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Japan escalates trade war with South Korea, deepening rift and raising security concerns

Japanese Prime Minister Shinzo Abe (Valery Sharifulin/TASS Host Photo Agency/Abaca Press/TNS)

Japan on Friday escalated its trade war with South Korea by removing it from a list of trusted trading partners, furthering economic uncertainties in the midst of the U.S.-China trade dispute and raising concerns about the security implications of a rapidly eroding relationship between two key U.S. allies.

Japan’s Cabinet of ministers announced it was stripping South Korea of its so-called whitelist status, signaling potential delays and disruptions in exports to South Korea of thousands of products including auto parts, household electronics and machinery. The move came on top of export restrictions imposed in early July on three chemicals crucial to South Korea’s semiconductor industry, which in turn supplies many of the world’s biggest tech companies.

The move was met with outrage in South Korea, where the earlier trade measures have sparked large-scale boycotts of Japanese beer, clothing and travel to Japan as well as vocal protests lambasting Japanese Prime Minister Shinzo Abe. The latest tensions appear to mark a new low in relations between the neighboring countries, which have long been fraught with historic grievances dating to Japan’s colonization of Korea in the early 20th century.

The South Korean government announced Friday afternoon it would retaliate by removing Japan from its own whitelist of trading partners. South Korean lawmakers this week have also publicly discussed the possibility revoking a military information sharing agreement between the countries, which would add to an already precarious security situation in the region as North Korea ratchets up tensions with repeat weapons tests.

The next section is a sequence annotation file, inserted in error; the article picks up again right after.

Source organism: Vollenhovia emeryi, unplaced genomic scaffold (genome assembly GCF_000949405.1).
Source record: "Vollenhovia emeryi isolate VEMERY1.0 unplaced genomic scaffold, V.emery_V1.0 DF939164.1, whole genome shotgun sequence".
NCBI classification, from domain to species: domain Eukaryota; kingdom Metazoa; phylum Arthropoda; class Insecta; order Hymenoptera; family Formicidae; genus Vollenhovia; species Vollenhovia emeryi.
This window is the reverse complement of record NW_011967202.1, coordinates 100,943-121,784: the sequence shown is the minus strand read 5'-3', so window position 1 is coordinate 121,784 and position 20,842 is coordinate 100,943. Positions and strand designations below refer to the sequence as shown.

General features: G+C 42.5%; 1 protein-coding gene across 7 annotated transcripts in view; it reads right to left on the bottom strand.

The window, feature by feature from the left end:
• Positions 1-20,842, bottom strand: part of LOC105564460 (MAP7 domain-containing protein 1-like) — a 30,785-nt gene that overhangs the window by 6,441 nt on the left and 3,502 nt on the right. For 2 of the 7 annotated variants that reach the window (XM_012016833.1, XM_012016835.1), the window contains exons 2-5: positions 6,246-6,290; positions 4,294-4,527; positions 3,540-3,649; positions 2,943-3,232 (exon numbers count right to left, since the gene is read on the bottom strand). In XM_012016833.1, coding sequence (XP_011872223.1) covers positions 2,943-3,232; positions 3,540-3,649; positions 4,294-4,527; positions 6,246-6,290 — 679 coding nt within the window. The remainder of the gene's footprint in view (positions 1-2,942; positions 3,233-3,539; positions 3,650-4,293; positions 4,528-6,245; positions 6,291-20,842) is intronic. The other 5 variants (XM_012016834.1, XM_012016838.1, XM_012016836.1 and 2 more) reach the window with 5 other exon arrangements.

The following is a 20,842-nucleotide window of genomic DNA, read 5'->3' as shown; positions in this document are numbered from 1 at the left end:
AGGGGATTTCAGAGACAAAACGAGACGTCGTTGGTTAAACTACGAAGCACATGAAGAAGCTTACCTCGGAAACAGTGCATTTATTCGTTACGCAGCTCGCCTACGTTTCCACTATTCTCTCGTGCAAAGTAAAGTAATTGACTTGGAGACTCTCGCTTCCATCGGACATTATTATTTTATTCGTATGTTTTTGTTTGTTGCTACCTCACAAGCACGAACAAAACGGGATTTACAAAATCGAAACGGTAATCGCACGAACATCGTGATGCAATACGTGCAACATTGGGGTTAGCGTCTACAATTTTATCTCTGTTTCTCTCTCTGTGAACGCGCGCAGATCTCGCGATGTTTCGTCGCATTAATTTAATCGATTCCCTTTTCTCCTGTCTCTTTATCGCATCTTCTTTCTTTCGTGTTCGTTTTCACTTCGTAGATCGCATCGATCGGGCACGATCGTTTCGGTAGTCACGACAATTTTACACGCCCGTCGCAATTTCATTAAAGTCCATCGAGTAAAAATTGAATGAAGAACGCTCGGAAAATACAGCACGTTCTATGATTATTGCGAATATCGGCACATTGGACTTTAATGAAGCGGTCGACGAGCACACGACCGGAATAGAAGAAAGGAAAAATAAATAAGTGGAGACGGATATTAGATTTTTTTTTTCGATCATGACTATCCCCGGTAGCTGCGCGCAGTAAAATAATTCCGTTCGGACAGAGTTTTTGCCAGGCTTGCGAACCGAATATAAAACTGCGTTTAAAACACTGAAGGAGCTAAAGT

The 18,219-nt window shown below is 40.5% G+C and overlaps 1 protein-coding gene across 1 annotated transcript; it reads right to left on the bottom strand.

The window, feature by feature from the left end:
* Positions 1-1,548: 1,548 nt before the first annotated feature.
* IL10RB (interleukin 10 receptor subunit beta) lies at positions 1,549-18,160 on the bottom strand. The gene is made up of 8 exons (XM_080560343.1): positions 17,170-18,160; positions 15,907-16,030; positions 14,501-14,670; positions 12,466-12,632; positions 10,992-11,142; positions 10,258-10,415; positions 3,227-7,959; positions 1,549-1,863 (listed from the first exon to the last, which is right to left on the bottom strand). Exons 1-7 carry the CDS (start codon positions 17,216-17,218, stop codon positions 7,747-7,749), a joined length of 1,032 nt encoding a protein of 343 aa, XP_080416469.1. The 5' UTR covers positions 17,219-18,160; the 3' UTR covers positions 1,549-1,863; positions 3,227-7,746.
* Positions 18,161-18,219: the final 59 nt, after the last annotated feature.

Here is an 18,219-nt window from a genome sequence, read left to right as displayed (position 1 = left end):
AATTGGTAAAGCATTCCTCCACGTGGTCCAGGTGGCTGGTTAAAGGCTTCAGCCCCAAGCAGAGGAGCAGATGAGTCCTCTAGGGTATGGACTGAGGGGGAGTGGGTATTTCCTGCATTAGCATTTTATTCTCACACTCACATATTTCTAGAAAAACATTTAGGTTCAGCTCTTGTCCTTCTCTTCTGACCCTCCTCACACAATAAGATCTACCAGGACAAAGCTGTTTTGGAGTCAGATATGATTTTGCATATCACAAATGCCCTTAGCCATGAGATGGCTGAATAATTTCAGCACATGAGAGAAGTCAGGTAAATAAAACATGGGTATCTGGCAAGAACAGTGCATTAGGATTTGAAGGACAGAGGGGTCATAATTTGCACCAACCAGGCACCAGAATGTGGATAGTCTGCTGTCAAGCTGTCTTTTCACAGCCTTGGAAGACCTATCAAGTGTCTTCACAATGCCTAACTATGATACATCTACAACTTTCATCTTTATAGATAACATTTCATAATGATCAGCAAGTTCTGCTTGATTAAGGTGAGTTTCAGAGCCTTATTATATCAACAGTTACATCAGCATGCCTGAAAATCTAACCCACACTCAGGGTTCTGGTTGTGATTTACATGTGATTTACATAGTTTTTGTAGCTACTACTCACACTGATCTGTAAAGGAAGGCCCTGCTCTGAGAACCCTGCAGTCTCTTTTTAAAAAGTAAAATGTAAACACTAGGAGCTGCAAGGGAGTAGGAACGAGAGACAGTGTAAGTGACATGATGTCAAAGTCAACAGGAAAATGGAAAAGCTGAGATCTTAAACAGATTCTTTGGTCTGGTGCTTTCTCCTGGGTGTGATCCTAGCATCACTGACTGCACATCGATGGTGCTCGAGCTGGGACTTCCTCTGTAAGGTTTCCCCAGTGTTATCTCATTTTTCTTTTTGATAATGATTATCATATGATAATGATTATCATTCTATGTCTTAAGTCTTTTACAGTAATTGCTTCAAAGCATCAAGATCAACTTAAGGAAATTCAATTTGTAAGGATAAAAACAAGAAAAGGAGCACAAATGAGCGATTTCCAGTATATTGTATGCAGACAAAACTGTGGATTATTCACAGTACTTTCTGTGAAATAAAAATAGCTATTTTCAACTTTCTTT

Early Friday, hours before Japan made its announcement, North Korea conducted its third weapons test in eight days, firing off two projectiles into the sea to its east, according to the South Korean military.

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Even so, throughout the day, most of South Korea and Japan’s attention and barbs were trained on each other.

Japanese officials have said the decision was a national security matter, saying there was concern sensitive materials exported to South Korea may have ended up in places like Iran and North Korea, without pointing to specific cases. The three materials, used in the production of semiconductor chips and displays, can also be used in chemical weapons or weapons of mass destruction.

Japan’s trade minister Hiroshige Seko said in a news conference Friday the move was not an embargo or a ban, and that the disruption of the global supply chain would be minimal.

The tech industry in the U.S. has said it fears otherwise. Six major trade associations including the Consumer Technology Assn. and the National Assn. of Manufacturers sent a letter last week to Seko and South Korea’s trade minister, Yoo Myung-hee, expressing worry that the complex and interdependent global tech supply chain could fall victim to the spat between the nations.

“Japan and South Korea are important players in these global value chains,” the groups wrote in the letter. “Non-transparent and unilateral changes in export control policies can cause supply chain disruptions, delays in shipments, and ultimately long-term harm to the companies that operate within and beyond your borders and the workers they employ.”

South Korean President Moon Jae-in, in a meeting with his Cabinet on Friday afternoon, called Japan’s decision “a selfish, destructive act that will cripple the global supply chain and wreak havoc on the global economy.”

“If Japan intentionally strikes at our economy, Japan itself will also have to bear significant damage,” he said.

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Moon said Japan’s moves were “undeniable trade retaliation” arising from a South Korean court decision last fall, which ruled that Japanese companies must compensate South Korean laborers who were forced to work for the Japanese during World War II.

Japanese authorities have bristled at the ruling, saying such claims were all covered by a 1965 agreement and reparations normalizing relations between Japan and South Korea, and that the court decision reopening the matter broke the trust between the two nations.

The U.S., which in the past has nudged the countries to patch up relations during previous spats, has largely taken a back seat as the tensions simmered to a boil. This week, Secretary of State Michael R. Pompeo has been meeting with foreign ministers of both countries in Bangkok at the meeting of the Assn. of Southeast Asian Nations.

“We will encourage them to find a path forward,” he told reporters Tuesday. “We think it’s important. They’re both great partners of ours; they’re both working closely with us on our efforts to denuclearize North Korea.”

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© 2019 the Los Angeles Times